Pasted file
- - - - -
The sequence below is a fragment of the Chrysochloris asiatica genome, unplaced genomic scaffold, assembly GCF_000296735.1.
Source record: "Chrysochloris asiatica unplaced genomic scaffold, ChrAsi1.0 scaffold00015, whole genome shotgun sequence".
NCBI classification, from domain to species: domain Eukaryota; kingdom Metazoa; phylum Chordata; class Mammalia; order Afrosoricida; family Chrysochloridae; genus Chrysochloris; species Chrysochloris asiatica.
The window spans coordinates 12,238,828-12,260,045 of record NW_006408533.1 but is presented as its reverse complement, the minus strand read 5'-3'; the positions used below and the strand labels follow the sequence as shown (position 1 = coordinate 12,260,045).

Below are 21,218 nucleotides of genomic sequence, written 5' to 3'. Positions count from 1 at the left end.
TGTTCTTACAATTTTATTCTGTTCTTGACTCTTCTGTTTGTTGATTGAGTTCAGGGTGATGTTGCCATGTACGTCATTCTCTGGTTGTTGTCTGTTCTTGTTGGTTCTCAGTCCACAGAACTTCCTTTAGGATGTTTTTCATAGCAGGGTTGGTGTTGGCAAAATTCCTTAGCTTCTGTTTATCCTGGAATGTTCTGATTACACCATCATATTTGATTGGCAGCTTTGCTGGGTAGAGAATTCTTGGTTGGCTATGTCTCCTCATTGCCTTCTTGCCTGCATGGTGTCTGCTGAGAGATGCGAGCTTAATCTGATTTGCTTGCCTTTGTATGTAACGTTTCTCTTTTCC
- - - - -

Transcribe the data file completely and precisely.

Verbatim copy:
The sequence below is a fragment of the Chrysochloris asiatica genome, unplaced genomic scaffold, assembly GCF_000296735.1.
Source record: "Chrysochloris asiatica unplaced genomic scaffold, ChrAsi1.0 scaffold00015, whole genome shotgun sequence".
NCBI classification, from domain to species: domain Eukaryota; kingdom Metazoa; phylum Chordata; class Mammalia; order Afrosoricida; family Chrysochloridae; genus Chrysochloris; species Chrysochloris asiatica.
The window spans coordinates 12,238,828-12,260,045 of record NW_006408533.1 but is presented as its reverse complement, the minus strand read 5'-3'; the positions used below and the strand labels follow the sequence as shown (position 1 = coordinate 12,260,045).

Below are 21,218 nucleotides of genomic sequence, written 5' to 3'. Positions count from 1 at the left end.
TGTTCTTACAATTTTATTCTGTTCTTGACTCTTCTGTTTGTTGATTGAGTTCAGGGTGATGTTGCCATGTACGTCATTCTCTGGTTGTTGTCTGTTCTTGTTGGTTCTCAGTCCACAGAACTTCCTTTAGGATGTTTTTCATAGCAGGGTTGGTGTTGGCAAAATTCCTTAGCTTCTGTTTATCCTGGAATGTTCTGATTACACCATCATATTTGATTGGCAGCTTTGCTGGGTAGAGAATTCTTGGTTGGCTATGTCTCCTCATTGCCTTCTTGCCTGCATGGTGTCTGCTGAGAGATGCGAGCTTAATCTGATTTGCTTGCCTTTGTATGTAACGTTTCTCTTTTCC